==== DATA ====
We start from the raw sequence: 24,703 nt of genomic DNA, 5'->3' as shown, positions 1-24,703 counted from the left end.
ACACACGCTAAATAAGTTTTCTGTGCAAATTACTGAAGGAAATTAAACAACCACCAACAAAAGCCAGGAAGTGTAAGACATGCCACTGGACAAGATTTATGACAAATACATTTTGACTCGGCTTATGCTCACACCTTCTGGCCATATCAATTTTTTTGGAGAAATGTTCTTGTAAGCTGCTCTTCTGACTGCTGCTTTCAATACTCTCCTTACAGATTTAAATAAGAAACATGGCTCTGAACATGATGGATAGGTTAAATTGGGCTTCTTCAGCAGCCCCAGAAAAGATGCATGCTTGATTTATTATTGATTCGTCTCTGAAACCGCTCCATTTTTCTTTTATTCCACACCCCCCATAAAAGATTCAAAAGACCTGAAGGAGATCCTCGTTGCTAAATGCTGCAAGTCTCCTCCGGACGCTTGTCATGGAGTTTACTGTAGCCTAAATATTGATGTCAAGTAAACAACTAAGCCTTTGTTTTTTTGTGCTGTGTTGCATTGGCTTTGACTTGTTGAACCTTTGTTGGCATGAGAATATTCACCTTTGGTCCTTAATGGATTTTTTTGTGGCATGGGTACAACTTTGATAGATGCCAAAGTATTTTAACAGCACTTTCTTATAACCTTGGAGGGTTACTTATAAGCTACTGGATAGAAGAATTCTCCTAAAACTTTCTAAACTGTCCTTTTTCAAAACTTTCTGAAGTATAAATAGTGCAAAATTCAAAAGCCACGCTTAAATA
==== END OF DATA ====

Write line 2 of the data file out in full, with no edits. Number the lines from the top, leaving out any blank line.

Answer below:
ACACACGCTAAATAAGTTTTCTGTGCAAATTACTGAAGGAAATTAAACAACCACCAACAAAAGCCAGGAAGTGTAAGACATGCCACTGGACAAGATTTATGACAAATACATTTTGACTCGGCTTATGCTCACACCTTCTGGCCATATCAATTTTTTTGGAGAAATGTTCTTGTAAGCTGCTCTTCTGACTGCTGCTTTCAATACTCTCCTTACAGATTTAAATAAGAAACATGGCTCTGAACATGATGGATAGGTTAAATTGGGCTTCTTCAGCAGCCCCAGAAAAGATGCATGCTTGATTTATTATTGATTCGTCTCTGAAACCGCTCCATTTTTCTTTTATTCCACACCCCCCATAAAAGATTCAAAAGACCTGAAGGAGATCCTCGTTGCTAAATGCTGCAAGTCTCCTCCGGACGCTTGTCATGGAGTTTACTGTAGCCTAAATATTGATGTCAAGTAAACAACTAAGCCTTTGTTTTTTTGTGCTGTGTTGCATTGGCTTTGACTTGTTGAACCTTTGTTGGCATGAGAATATTCACCTTTGGTCCTTAATGGATTTTTTTGTGGCATGGGTACAACTTTGATAGATGCCAAAGTATTTTAACAGCACTTTCTTATAACCTTGGAGGGTTACTTATAAGCTACTGGATAGAAGAATTCTCCTAAAACTTTCTAAACTGTCCTTTTTCAAAACTTTCTGAAGTATAAATAGTGCAAAATTCAAAAGCCACGCTTAAATA